Michael Jordan, whether he realizes it or not, has drawn a line between himself and his teammates. Most of the blame for the Bulls' loss in Game 1 fell on Jordan's so-called "supporting cast," which is how the league's most valuable player refers to the rest of the players.
Coach Phil Jackson and some of the Bulls might feel snubbed, but Jordan is too focused on the championship series to notice.
"They've got to want to (step forward)," Jordan said. "I'll be glad to pass them the ball. But when they get the ball they've got to want to take the shot."
Lakers have edge
It's official. Jordan finally admits the Lakers have an advantage over the Bulls.
"It's that fearlessness to take shots in pressure situations," Jordan said. "Sam (Perkins) took that shot (in Game 1), and I'm sure his experience in the Olympics and the NCAA championships had an effect. He could accept missing that shot and still be strong mentally and positive for the next game. That's an advantage I feel they have over us. It's something we'll have to find within ourselves to do."
Bulls are injury free
Stats compiled by the Philadelphia 76ers' Harvey Pollack show Chicago lost fewer games _ 20 _ to injury than any other NBA club during the regular season.
None of the players have missed a game because of injury during the playoffs either.
The club has not said whether the players will vote a full playoff share to trainer Chip Schaefer.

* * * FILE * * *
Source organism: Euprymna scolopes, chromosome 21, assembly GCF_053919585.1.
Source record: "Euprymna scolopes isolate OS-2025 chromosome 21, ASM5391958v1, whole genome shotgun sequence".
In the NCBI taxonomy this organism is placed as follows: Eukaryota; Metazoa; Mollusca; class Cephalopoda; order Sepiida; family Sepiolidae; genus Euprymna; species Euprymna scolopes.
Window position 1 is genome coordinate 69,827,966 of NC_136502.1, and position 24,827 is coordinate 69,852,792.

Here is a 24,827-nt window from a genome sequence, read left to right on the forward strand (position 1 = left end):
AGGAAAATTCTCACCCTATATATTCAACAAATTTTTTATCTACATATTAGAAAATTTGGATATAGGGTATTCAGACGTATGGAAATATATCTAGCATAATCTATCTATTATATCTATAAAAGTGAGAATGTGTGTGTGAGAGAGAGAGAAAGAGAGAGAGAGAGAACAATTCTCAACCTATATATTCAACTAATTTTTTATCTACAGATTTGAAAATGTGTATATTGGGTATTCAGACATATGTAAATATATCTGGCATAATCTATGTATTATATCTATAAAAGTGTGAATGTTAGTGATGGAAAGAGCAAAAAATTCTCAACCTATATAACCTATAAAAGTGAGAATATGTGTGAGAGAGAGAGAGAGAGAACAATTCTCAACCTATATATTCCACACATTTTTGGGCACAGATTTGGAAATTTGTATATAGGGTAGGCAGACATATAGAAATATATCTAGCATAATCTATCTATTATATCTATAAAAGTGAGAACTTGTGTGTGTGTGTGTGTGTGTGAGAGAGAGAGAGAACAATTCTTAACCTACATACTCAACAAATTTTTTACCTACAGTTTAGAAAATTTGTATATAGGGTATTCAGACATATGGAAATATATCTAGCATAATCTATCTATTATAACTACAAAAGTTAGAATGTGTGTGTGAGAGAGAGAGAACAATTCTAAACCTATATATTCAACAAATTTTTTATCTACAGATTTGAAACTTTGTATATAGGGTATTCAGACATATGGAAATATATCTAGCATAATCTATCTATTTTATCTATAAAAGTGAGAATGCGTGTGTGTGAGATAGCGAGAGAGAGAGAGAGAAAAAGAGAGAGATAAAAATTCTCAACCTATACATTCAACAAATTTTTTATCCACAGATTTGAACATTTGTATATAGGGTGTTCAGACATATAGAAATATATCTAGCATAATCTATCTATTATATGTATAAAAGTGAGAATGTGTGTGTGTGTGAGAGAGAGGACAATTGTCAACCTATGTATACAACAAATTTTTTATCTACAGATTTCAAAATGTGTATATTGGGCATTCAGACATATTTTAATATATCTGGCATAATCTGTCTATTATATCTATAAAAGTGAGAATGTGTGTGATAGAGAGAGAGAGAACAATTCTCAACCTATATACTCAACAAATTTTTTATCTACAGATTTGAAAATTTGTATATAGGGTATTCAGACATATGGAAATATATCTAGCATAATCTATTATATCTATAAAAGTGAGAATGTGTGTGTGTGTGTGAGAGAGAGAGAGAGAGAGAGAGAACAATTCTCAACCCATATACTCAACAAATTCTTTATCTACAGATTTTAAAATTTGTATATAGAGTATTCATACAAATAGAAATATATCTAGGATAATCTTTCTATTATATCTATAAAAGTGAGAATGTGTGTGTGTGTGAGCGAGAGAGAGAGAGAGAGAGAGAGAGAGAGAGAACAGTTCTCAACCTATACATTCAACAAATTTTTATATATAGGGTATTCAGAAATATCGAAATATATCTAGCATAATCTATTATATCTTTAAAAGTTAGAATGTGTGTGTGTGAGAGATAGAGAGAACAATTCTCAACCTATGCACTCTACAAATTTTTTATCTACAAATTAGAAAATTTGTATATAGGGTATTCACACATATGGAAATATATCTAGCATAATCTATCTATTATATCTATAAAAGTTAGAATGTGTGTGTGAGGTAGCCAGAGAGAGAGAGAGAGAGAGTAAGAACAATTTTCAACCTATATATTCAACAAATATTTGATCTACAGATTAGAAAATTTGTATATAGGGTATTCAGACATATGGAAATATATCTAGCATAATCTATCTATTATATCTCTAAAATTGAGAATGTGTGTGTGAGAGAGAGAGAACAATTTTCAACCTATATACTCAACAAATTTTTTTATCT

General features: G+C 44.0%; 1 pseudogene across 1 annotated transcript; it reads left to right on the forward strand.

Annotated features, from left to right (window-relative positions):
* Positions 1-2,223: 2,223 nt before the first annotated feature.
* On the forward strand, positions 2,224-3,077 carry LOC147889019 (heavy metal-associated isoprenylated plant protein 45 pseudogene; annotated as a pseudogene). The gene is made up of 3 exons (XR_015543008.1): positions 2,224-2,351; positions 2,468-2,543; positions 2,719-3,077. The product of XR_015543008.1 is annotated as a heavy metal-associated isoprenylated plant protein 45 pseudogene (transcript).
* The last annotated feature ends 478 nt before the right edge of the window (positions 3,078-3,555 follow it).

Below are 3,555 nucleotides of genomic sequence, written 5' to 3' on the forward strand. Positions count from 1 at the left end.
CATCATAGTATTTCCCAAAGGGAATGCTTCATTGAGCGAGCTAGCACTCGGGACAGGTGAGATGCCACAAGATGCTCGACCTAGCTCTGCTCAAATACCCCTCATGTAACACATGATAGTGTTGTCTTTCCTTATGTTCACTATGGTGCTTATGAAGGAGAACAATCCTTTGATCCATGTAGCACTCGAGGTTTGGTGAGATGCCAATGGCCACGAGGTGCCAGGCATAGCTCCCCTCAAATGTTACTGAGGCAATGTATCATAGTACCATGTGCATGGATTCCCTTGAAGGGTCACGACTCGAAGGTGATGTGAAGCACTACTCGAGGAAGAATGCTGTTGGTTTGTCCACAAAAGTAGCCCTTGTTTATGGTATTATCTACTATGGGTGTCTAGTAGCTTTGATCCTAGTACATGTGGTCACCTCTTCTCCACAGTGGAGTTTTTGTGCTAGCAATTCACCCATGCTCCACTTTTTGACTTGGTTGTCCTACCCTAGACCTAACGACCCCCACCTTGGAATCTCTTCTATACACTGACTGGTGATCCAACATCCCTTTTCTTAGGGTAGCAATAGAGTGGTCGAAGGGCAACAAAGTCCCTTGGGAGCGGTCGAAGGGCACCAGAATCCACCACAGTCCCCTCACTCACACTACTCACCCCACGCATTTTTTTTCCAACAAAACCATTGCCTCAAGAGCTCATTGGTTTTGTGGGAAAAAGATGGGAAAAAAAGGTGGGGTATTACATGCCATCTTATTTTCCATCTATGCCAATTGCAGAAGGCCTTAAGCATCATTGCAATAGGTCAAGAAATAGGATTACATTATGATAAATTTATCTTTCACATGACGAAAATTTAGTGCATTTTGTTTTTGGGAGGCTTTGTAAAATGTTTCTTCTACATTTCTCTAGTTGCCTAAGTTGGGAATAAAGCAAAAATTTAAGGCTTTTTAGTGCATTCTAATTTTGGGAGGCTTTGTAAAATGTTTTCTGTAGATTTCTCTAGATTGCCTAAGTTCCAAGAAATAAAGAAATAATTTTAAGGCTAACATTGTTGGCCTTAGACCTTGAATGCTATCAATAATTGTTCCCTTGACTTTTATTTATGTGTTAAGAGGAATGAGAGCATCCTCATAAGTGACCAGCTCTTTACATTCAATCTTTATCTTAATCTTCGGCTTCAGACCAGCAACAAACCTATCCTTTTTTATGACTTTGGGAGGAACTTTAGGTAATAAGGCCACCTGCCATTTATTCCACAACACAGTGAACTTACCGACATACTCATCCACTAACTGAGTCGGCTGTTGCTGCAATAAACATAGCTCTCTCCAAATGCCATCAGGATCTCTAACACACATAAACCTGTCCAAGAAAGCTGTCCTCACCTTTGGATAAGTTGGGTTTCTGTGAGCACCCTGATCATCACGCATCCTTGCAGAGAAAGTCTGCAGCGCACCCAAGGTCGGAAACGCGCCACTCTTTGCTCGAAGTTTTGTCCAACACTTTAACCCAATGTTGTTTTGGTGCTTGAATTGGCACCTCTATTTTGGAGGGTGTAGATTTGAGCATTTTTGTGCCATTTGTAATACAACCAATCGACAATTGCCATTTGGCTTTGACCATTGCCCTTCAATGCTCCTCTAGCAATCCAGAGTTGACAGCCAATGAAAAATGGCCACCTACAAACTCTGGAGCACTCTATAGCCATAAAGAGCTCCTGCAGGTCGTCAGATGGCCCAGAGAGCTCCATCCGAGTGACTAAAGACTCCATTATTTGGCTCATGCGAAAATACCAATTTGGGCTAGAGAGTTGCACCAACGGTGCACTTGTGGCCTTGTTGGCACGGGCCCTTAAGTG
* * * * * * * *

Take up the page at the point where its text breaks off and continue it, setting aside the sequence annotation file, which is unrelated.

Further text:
Making the pitch
Magic Johnson is spokesman for NBA Authentic wear. His new NBA T-shirt is the sixth-biggest seller of league apparel.
Here's the irony: Johnson makes money on T-shirts with Jordan's likeness.
"It's like I've always said. Magic Johnson is a genius on and off the court," Chicago forward Horace Grant said.
Bucking the trends
Lakers coach Mike Dunleavy said his year away from basketball working on Wall Street in the early 1980s helped him readjust his thinking on the NBA.
"On Wall Street you try not to buck the trends," Dunleavy said. "I wanted to push the ball, but the game had become based on defense and post-up."
The Bulls played Do You Believe in Magic? on the public address system at the start of Sunday's game. It was quickly turned off when fans booed, perhaps thinking of the Lakers' Earvin "Magic" Johnson. The song was not played at the start of Wednesday's game.
Europe fans tougher
Vlade Divac, the Lakers' starting center by way of Yugoslavia, said the fans in Europe are tougher than the rowdies at Chicago Stadium.
"They can hurt you," Divac said. "They throw chairs and everything."
_ JOHN HARRIS